Every country is an Organised Hypocrisy to some degree. Countries have aspirations and stated principles, which more often than not, contrast with a grim reality - - at least in democracies today, there is an opportunity for some rebalancing.
Thomas Jefferson, America's third president and a cruel slave master, who had penned the line in the 1776 Declaration of Independence: "We hold these truths to be self-evident, that all men are created equal..." fathered at least six children with his slave Sally Hemings but he regarded them as sub-human, while Karl Marx a German philosopher, who had seen the grim existence for workers in Germany and Britain in the first century of the industrial revolution, would not have expected to become the god of brutal dictatorships that crushed the human spirit in the twentieth century.
The revelation that 796 babies died in a facility run by a religious order in Tuam, County Galway over 36 years, is shocking even after the litany of stories of abuse in recent decades.
Two sectarian states had developed in Ireland from the 1920's and in the South, behind the veneer of "republican principles," conservative elites held power and brooked little opposition.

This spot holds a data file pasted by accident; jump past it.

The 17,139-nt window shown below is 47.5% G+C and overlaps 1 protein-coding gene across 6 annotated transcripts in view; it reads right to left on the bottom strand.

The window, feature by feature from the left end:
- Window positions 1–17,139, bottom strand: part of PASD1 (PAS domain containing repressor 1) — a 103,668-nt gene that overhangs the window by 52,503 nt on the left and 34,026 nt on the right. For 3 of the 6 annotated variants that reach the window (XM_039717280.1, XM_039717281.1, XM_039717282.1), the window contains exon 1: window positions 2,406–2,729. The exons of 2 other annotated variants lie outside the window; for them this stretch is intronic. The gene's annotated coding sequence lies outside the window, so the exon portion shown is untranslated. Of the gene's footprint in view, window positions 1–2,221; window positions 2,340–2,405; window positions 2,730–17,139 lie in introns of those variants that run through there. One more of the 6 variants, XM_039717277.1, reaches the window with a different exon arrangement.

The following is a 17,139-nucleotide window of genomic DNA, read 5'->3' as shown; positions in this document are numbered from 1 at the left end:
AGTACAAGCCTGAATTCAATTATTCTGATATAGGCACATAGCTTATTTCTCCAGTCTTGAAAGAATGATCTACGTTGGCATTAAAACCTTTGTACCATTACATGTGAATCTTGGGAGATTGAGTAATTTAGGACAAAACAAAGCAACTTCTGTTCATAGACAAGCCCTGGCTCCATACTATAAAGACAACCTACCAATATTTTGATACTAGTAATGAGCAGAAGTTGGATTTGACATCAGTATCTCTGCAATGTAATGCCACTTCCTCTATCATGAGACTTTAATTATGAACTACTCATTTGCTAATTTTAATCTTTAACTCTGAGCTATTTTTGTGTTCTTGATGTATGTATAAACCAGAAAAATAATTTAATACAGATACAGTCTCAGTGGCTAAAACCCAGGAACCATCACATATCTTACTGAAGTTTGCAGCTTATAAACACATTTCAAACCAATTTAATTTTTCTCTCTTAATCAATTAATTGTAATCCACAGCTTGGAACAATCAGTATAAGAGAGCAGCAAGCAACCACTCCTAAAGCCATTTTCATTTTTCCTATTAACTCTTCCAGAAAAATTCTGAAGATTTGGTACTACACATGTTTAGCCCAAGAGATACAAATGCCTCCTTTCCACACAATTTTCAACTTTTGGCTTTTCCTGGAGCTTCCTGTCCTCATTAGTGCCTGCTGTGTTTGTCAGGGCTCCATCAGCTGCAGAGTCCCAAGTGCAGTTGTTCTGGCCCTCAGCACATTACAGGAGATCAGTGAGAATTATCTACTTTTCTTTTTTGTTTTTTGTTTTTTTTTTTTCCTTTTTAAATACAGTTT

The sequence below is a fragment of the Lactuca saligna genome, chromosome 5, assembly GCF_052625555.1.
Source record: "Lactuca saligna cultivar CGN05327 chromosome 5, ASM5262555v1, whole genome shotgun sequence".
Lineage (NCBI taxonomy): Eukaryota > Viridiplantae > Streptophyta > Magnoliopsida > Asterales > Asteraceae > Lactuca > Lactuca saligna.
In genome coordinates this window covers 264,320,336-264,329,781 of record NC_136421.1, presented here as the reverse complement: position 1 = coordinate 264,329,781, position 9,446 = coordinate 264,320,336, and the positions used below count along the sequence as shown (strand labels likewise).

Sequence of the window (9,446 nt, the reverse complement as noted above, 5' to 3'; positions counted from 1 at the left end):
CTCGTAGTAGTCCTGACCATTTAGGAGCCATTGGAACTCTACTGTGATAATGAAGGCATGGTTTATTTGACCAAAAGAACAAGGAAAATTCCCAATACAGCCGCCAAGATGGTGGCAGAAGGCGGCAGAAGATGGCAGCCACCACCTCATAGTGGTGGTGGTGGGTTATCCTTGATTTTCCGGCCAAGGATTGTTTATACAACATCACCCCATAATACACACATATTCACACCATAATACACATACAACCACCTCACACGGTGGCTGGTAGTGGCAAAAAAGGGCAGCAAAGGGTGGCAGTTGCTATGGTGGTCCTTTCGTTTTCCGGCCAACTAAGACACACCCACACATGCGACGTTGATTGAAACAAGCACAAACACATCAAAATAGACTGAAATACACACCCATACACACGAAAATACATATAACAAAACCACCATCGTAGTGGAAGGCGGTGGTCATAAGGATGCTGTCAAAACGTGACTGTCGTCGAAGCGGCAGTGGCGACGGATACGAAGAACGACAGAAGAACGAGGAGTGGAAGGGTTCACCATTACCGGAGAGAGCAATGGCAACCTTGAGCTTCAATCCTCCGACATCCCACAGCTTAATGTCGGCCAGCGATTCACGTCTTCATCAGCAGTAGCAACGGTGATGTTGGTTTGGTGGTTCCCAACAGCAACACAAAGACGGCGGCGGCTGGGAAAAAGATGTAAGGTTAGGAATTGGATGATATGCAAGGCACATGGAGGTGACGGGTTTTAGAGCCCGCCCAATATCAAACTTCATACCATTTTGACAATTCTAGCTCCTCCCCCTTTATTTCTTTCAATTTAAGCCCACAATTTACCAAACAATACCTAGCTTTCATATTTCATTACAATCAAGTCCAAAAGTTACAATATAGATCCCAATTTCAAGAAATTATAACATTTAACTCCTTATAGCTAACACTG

In the Irish Times in 2009, the late journalist Mary Raftery wrote on Mr Justice Seán Ryan's report on decades of child abuse in Ireland: "It's is quite simply a devastating report. It is a monument to the shameful nature of Irish society throughout most of the decades of the 20th century, and arguably even today."
In the 1980s when my wife and I adopted the first of our two children from the Philippines, a woman from Tuam told us that a neighbour of hers who had adopted a child years before, was on the way out of mass from the cathedral on a Sunday morning when another woman asked her: "How could you leave a stranger's child into your house?"
Ireland was very conservative then and it remains generally conservative today but while the Catholic Church allowed itself become part of the colonial establishment in the nineteenth century, why in the early decades of the State were the revolutionaries who had used violence to force the timetable on Home Rule, so spineless when they achieved power?
A Civil War was fought for what in reality?
According to Dáil Éireann records, in the ten years to 1946, the industrial school system, which was the focus of the Ryan Report, held an annual average of more than 6,000 children - - 90% of whom were in custody because their families were "destitute."
Both Deputy James Dillon and Deputy Alfie Byrne, a former Lord Mayor of Dublin, sought to have a provision for a medical and psychological examination of children before their committal to the industrial and reformatory school system.
When positive examples of the way children were provided for in Glasgow and a number of American cities were referred to, Thomas Derrig, De Valera’s minister of education, found the comparison objectionable and said: "It is really painful to hear the case made here that there is some psychological disease or other in the City of Dublin, just because clinics have been established in Chicago or Detroit, or some other city. Where is the comparison between conditions in the Catholic City of Dublin and in the City of Chicago? There is no comparison."